Five Things To Make Your Long Run Successful

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It’s marathon season and many of you are prepping for races with weekly long runs. Long runs are the cornerstone for any successful race prep. Having a solid pre-run routine will keep you performing at your best and make your runs as successful as possible.

The following pre-run routines are the ones that I follow that will also keep your long runs dialed in and you performing at your best.


Pre-run nutrition is probably the most debated topic of all pre-run routines. From my experience, there is no one size fits all solution. What follows is my best advice based upon my years of endurance training.

What works for you nutrition-wise will take months of experimentation. So don’t get discouraged if you don’t have your plan dialed in right away. Some important things for you to consider are:

  • How long your run is
  • Your ability to eat and digest food without having stomach problems during your run
  • Whether or not you are fat-adapted

If you are fat-adapted, you may not need to eat any food at all. If you are not sure if you are fat-adapted, then try experimenting without eating before your run. Training in a fat-adapted state may actually allow you to tap into your fat stores come race day if need be, preventing the all infamous bonk.

If you are not fat-adapted, then you will more than likely need some fast digesting, non-fibrous carbs before you walk out the door.

Personally, I prescribe to the “Train Low, Race High” philosophy which focuses on training in a fat-adapted state, but racing with your glycogen tanks topped off. For some, this means a strict Keto Diet. For me, I employ more of a cyclical Keto Diet where I focus on protein throughout the day, fats in the morning, and carbs at night. And then after a night of sleep, my glycogen levels are pretty low again and I am back ready to train in my fat-adapted state.

So the big question, do I eat before my long runs? And the answer is no (most of the time). At a minimum, I like to consume 5–10g of EAA’s (Essential Amino Acids) as they have been proven to help stave off muscle loss as your body goes looking for energy. Other foods that I will consider and sometimes consume are:

  • 1–2 eggs
  • 1/2–1 serving of sardines
  • Coffee with 1 tbsp of MCT oil
  • 1/2–1 banana (if i want carbs)
  • 1 piece of dry toast (if i want carbs)

One more thing. If you are within two months of your race, you should practice your pre-race nutrition as your pre-run training nutrition. Doing so will allow you to practice and make adjustments in case your body cannot tolerate what you plan on doing for race day.


If my long run is anytime on or after the lunch hour, then I leisurely drink water, tea, or coffee throughout the morning and day. I will however stop drinking at least 60 minutes prior to leaving for my run.

If I am going to run first thing in the morning, then I will drink 6–12 ounces of fluids upon waking. I like to focus on water, lemon water, or green tea at least 30 minutes prior to my run. If I feel like I need coffee, then I will consume about 4–6 ounces at least 60 minutes prior to my run. Be careful though, as too much caffeine can disrupt your digestive system. Personally, I like to save my coffee for after my run as a nice reward.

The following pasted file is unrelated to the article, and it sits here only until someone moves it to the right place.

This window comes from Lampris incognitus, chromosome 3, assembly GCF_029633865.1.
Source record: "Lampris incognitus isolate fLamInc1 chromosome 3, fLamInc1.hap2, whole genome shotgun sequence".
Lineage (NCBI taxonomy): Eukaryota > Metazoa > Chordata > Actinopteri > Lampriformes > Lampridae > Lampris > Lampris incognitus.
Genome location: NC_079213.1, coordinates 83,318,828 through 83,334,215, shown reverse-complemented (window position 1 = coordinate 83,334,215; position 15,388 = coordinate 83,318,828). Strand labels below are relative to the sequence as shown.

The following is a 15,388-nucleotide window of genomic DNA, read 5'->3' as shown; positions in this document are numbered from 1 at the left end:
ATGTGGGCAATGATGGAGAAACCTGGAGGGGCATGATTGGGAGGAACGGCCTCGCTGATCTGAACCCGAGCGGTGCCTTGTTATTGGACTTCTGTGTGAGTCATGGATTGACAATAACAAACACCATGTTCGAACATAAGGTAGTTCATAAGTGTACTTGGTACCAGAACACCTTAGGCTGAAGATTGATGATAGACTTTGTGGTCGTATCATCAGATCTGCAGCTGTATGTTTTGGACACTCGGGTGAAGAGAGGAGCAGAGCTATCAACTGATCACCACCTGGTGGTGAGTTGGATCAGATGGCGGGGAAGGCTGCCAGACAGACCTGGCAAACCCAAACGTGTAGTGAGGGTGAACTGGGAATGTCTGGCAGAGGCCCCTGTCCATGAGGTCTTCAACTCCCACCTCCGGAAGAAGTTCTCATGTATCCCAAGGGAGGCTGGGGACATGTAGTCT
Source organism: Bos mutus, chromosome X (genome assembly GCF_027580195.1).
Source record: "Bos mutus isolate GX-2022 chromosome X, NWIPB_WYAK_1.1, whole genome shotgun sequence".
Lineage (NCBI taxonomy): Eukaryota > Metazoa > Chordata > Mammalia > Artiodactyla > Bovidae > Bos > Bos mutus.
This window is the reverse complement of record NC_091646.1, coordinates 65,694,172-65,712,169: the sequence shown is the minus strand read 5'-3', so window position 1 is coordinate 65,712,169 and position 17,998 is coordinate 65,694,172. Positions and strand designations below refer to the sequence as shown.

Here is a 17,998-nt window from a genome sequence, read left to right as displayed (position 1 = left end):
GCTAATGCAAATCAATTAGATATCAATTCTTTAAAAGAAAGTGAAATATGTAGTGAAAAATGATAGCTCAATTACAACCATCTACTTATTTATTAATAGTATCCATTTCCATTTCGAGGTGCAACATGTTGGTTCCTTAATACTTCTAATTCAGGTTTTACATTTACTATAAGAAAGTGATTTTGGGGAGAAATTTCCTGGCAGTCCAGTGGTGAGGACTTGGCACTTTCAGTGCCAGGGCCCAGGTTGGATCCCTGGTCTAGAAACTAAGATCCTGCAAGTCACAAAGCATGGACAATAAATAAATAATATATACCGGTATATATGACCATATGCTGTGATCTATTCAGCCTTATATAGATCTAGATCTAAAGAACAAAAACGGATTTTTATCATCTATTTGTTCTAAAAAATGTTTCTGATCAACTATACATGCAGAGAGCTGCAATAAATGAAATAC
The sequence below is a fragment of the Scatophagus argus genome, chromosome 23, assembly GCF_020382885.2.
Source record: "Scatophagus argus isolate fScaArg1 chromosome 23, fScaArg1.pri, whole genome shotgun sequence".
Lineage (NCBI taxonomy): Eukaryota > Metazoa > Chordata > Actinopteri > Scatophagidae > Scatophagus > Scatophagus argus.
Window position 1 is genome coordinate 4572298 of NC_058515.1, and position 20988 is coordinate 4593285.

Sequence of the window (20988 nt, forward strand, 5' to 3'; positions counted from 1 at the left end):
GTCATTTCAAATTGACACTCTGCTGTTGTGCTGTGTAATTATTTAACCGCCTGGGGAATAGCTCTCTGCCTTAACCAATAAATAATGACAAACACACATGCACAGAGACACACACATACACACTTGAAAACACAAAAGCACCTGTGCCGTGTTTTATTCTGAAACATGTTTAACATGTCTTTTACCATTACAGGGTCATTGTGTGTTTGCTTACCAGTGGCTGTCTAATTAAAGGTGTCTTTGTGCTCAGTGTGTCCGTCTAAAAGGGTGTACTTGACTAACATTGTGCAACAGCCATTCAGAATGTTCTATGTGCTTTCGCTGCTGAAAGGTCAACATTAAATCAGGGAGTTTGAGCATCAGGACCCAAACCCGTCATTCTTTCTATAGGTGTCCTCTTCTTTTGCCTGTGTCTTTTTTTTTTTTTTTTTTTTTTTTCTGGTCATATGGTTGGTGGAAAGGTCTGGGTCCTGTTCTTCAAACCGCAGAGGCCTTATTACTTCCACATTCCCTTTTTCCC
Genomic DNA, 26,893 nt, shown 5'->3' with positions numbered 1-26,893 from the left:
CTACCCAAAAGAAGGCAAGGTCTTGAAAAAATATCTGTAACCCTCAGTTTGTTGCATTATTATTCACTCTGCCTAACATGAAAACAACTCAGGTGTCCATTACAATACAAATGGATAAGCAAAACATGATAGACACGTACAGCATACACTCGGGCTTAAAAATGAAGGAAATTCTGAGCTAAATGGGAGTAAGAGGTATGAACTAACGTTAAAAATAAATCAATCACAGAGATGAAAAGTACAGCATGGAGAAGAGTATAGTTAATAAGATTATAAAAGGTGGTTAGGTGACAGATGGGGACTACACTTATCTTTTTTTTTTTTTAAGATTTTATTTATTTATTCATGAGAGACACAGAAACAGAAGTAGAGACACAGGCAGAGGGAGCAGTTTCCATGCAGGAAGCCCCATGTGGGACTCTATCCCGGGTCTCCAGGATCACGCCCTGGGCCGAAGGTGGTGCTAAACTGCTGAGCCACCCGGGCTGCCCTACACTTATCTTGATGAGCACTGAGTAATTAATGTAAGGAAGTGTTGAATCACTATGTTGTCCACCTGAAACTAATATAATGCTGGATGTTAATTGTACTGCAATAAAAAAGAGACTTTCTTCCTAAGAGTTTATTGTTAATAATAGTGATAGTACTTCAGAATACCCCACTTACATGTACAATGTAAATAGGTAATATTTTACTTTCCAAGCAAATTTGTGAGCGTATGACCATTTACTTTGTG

Before every long run, you should evaluate the weather and compare it to the length of time you plan on being outside to see what plans you need to make.

The first thing to consider is temperature. As a rule of thumb, you should dress as if the temperature is going to be 10 degrees warmer than it actually is outside. And if your run is going to be super hot and/or super long, then you should also consider a hydration pack.

The other weather variables besides the temperature to consider are wind and rain. Wind and rain may require additional layers or weather proof clothing such as a solid jacket.

Lastly, I know shoes should go without saying. But what you might not know is that you should consider buying shoes that are half a size larger than what you would normally wear. Doing so, will help keep your feet blister free during your run as feet tend to swell during runs.


Before running, you’re going to want to warmup. For me, that is stretching as well as performing activation exercises. And to clarify, I don’t do any static stretching, I only perform dynamic stretches.

My dynamic stretching routine, consists of the following:

  • Leg swings, front to back, keeping my leg as straight as possible
  • Leg swings, side to side, keeping my leg as straight as possible
  • Walking lunges
  • Side to side lunges

For muscle activiation, I will perform the following:

  • Wrap the heavy resistance band around my legs while sitting and perform a clamshell
  • Use Skillz bands for standing half moons, initiating the movement with my glutes
  • Standing glute kickbacks using the Skillz bands
  • Lateral steps using the Skillz bands
  • Body weight squats

Last But Not Least

Last, but surely not least, are two pre-run routines that are 100 percent an absolute must.

First, make sure you use an anti-chafing cream or stick on any places where you might have skin rubbing on other skin or clothing. Common areas include armpits, toes, chest, and buttocks.

And secondly, make a quick stop to the bathroom before leaving the house.



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Steven Bergsman

Steven Bergsman

Steven is a technologist, part-time investor, fitness expert, endurance athlete, biohacker, nutrition nerd, and lover of all things coffee.